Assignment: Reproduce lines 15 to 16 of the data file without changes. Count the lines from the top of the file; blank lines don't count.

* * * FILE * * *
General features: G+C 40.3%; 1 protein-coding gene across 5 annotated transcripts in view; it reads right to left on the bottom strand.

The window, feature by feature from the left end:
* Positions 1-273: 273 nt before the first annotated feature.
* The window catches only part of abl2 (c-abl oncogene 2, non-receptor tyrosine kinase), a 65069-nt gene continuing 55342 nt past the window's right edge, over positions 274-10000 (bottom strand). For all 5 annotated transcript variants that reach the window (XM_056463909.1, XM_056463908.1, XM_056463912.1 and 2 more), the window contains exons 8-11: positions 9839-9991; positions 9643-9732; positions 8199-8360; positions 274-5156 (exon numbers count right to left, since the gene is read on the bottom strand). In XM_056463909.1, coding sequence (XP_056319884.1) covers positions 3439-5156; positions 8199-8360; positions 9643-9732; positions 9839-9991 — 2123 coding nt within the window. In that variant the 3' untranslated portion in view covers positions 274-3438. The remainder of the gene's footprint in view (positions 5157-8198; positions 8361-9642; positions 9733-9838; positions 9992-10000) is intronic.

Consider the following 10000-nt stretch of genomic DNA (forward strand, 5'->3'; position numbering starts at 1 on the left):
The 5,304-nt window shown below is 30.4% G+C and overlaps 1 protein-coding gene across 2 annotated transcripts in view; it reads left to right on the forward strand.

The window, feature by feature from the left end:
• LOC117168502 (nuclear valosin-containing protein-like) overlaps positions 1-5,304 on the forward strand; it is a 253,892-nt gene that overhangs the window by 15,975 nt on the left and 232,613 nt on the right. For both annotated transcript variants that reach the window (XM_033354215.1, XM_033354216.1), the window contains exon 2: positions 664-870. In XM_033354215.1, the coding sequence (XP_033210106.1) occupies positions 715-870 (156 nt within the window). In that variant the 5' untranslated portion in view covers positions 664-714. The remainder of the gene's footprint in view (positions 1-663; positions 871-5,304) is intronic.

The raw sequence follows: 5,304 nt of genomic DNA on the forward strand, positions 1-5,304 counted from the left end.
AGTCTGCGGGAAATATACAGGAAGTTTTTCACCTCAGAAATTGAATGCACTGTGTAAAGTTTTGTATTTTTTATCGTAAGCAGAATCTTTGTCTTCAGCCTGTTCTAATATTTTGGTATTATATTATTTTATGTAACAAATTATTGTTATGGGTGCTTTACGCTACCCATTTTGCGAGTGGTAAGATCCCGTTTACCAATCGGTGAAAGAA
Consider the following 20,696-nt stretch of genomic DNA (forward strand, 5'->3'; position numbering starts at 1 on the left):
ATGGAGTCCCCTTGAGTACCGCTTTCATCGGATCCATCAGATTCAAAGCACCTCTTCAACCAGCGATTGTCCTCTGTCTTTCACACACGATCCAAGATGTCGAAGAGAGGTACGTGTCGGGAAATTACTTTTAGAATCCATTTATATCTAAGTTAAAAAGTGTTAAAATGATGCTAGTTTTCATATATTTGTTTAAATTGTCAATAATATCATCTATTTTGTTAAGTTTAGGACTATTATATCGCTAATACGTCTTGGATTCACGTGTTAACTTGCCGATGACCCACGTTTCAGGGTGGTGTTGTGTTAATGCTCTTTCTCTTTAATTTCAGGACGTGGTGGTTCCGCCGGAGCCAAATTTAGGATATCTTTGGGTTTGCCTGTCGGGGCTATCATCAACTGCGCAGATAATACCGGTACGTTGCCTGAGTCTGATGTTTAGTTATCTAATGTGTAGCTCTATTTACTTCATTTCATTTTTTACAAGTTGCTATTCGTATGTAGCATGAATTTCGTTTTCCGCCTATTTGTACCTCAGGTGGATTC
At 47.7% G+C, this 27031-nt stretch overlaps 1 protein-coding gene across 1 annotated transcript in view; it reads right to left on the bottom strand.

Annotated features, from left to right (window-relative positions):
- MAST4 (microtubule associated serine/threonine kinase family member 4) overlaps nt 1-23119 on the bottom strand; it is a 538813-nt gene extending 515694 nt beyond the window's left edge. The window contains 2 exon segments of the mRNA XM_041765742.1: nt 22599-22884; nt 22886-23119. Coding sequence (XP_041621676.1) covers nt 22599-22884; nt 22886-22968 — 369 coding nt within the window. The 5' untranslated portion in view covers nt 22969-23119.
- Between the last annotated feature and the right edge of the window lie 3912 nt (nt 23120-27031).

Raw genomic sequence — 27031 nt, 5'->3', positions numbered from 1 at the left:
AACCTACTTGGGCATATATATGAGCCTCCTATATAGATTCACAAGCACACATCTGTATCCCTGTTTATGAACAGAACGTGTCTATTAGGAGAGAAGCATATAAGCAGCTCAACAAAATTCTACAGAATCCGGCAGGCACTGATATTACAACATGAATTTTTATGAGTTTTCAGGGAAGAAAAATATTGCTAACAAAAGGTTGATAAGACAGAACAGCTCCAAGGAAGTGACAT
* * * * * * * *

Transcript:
- MAST4 (microtubule associated serine/threonine kinase family member 4) overlaps nt 1-23119 on the bottom strand; it is a 538813-nt gene extending 515694 nt beyond the window's left edge. The window contains 2 exon segments of the mRNA XM_041765742.1: nt 22599-22884; nt 22886-23119. Coding sequence (XP_041621676.1) covers nt 22599-22884; nt 22886-22968 — 369 coding nt within the window. The 5' untranslated portion in view covers nt 22969-23119.
- Between the last annotated feature and the right edge of the window lie 3912 nt (nt 23120-27031).